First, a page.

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Sunday, February 25, 2018

A Homily – Mark 9:2 – 10 ©

The Gospel According to Mark – 2018.02.25

The Transfiguration

The reading for today is pure distillation of mythological tropes common among the Hebrew people.

It carries forward some a set of theological themes that very important in the first century.

It also situates the early Jesus Movement clearly within Rabbinical Judaism, which is otherwise known as Pharisaical Judaism.

Jesus is presented as a Pharisee, a Jew of the Synagogue, his followers address him as Rabbi, and the central concern among the actors in the text: Jesus, Peter, James, and John, concerns the foretelling that Jesus will rise from the dead.

In ancient Judaism, only the Pharisees taught the resurrection of the dead.

Beyond these immediate concerns the writers of Mark’s Gospel were also interested in conveying the message that their teachings were in total alignment with historical Judaism, therefore they depict Jesus as another Abraham, who was also visited by divine messengers, and they show him changed, as Moses was changed on the mountain; furthermore, they show him being given the endorsement of Moses, and also of the prophet Elijah.

This trope is a concrete expression of the faith of the Jesus Movement that their teaching was in alignment with the Patriarchs, the Law Giver, and the Prophets.

In Jesus, the whole history of the people was complete.

This is the message that the periscope intends to convey, and it should be remembered that it is a fiction, these events never happened, they are a literary invention.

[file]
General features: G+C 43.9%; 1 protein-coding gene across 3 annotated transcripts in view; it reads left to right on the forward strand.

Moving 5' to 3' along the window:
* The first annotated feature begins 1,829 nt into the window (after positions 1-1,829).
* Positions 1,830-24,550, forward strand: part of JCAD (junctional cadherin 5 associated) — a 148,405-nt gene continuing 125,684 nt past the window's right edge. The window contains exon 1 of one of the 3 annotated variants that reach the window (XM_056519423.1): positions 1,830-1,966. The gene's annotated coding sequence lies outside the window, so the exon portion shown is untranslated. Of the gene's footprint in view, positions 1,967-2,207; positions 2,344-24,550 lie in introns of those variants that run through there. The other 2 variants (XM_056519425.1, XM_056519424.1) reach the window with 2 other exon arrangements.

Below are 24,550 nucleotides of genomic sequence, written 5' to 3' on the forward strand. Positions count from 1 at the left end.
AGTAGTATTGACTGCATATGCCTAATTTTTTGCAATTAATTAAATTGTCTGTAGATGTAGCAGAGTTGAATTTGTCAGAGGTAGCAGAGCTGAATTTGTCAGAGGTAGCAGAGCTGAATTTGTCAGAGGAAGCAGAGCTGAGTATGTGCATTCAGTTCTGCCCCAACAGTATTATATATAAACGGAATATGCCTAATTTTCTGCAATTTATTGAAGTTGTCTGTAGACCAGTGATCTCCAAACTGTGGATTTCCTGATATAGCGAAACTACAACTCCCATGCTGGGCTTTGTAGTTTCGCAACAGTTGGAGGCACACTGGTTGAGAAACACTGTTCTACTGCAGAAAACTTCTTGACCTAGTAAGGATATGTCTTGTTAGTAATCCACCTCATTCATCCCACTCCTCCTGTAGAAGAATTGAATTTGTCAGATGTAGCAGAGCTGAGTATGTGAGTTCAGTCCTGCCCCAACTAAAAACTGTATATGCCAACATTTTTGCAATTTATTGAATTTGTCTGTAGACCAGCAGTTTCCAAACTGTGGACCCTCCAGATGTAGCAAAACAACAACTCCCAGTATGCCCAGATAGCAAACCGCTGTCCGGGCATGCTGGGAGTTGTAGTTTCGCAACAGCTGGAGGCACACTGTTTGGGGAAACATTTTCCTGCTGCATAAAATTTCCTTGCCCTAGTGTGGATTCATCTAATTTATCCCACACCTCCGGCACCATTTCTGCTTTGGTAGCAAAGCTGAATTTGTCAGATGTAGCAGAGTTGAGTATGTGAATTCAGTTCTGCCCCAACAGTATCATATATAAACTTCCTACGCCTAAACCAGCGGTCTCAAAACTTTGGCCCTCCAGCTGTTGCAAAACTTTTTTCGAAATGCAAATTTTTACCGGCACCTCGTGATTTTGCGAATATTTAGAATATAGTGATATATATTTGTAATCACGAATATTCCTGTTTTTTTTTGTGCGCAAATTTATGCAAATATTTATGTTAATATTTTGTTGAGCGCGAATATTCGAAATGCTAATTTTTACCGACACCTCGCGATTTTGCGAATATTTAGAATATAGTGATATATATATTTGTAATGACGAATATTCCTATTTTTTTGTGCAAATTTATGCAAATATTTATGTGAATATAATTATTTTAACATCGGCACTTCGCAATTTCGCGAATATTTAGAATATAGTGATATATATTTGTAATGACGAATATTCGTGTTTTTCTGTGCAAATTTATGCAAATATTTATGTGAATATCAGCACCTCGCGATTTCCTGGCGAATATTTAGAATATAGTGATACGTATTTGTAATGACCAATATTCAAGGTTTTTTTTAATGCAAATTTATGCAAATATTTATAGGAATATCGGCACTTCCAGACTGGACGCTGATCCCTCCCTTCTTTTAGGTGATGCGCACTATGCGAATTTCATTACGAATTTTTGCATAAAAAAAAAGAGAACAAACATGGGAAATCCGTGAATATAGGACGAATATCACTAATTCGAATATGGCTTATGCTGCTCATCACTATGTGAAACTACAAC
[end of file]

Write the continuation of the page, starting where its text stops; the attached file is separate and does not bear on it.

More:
It does not transmit a historical truth about the Life of Jesus, but rather a historical truth about what people believed concerning Jesus roughly fifty years after his death.

This is my Son, the Beloved

Jesus took with him Peter and James and John and led them up a high mountain where they could be alone by themselves. There in their presence he was transfigured: his clothes became dazzlingly white, whiter than any earthly bleacher could make them. Elijah appeared to them with Moses; and they were talking with Jesus. Then Peter spoke to Jesus: ‘Rabbi,’ he said ‘it is wonderful for us to be here; so let us make three tents, one for you, one for Moses and one for Elijah.’ He did not know what to say; they were so frightened. And a cloud came, covering them in shadow; and there came a voice from the cloud, ‘This is my Son, the Beloved. Listen to him.’ Then suddenly, when they looked round, they saw no one with them any more but only Jesus.
As they came down from the mountain he warned them to tell no one what they had seen, until after the Son of Man had risen from the dead. They observed the warning faithfully, though among themselves they discussed what ‘rising from the dead’ could mean.

2nd Sunday of Lent